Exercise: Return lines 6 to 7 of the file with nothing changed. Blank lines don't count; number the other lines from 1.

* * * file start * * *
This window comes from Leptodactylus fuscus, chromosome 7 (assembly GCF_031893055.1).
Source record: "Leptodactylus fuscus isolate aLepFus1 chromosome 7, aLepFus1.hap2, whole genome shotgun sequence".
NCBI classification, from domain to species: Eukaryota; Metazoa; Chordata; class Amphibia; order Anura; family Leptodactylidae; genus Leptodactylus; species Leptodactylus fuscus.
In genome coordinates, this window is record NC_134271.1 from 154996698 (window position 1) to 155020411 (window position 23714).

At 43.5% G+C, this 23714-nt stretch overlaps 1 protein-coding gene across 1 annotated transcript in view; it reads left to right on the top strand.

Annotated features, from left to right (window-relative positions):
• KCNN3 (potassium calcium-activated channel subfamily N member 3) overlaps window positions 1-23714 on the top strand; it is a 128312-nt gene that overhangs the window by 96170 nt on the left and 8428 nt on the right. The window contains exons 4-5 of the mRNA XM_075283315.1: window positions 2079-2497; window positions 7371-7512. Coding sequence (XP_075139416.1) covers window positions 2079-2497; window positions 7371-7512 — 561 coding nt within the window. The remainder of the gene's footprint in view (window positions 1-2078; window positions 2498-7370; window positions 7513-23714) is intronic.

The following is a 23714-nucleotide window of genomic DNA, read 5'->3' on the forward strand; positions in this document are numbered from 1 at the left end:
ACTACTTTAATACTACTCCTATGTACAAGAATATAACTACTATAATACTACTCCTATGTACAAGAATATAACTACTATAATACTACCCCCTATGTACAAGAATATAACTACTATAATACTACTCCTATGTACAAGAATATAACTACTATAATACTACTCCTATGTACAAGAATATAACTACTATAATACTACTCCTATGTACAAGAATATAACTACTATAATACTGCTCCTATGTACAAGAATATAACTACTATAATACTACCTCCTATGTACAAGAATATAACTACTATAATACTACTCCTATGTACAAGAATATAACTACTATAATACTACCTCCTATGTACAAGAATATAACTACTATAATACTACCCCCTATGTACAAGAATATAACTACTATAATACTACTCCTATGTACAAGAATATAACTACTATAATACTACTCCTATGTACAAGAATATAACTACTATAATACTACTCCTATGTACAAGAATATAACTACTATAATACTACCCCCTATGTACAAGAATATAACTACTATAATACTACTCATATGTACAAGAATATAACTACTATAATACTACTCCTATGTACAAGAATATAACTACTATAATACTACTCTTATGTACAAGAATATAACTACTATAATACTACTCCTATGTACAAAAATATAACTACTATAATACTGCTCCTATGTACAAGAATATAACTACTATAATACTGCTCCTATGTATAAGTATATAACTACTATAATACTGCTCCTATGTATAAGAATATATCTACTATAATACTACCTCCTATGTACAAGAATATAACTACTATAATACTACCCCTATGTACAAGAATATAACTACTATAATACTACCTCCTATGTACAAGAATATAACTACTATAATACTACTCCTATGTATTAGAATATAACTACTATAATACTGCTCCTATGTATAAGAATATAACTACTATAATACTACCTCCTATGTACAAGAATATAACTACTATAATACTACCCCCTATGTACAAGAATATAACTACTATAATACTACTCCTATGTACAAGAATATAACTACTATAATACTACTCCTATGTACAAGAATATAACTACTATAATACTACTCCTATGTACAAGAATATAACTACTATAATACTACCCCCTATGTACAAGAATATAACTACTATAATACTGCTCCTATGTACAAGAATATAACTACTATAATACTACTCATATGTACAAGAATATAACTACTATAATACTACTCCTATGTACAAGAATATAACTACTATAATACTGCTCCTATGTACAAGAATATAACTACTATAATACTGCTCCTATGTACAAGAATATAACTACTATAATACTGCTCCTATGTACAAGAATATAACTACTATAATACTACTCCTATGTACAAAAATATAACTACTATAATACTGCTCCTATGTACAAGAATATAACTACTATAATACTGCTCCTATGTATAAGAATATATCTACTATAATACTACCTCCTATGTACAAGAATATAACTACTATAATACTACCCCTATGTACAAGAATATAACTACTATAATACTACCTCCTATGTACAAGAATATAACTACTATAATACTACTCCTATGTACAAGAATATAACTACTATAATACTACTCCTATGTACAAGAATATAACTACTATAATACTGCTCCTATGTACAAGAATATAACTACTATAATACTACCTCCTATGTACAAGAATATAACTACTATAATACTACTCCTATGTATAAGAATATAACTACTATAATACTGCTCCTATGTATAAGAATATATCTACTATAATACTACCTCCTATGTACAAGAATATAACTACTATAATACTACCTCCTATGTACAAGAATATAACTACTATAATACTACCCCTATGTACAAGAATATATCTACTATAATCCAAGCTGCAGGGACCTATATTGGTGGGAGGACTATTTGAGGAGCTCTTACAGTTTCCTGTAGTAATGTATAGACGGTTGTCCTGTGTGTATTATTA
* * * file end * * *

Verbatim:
Annotated features, from left to right (window-relative positions):
• KCNN3 (potassium calcium-activated channel subfamily N member 3) overlaps window positions 1-23714 on the top strand; it is a 128312-nt gene that overhangs the window by 96170 nt on the left and 8428 nt on the right. The window contains exons 4-5 of the mRNA XM_075283315.1: window positions 2079-2497; window positions 7371-7512. Coding sequence (XP_075139416.1) covers window positions 2079-2497; window positions 7371-7512 — 561 coding nt within the window. The remainder of the gene's footprint in view (window positions 1-2078; window positions 2498-7370; window positions 7513-23714) is intronic.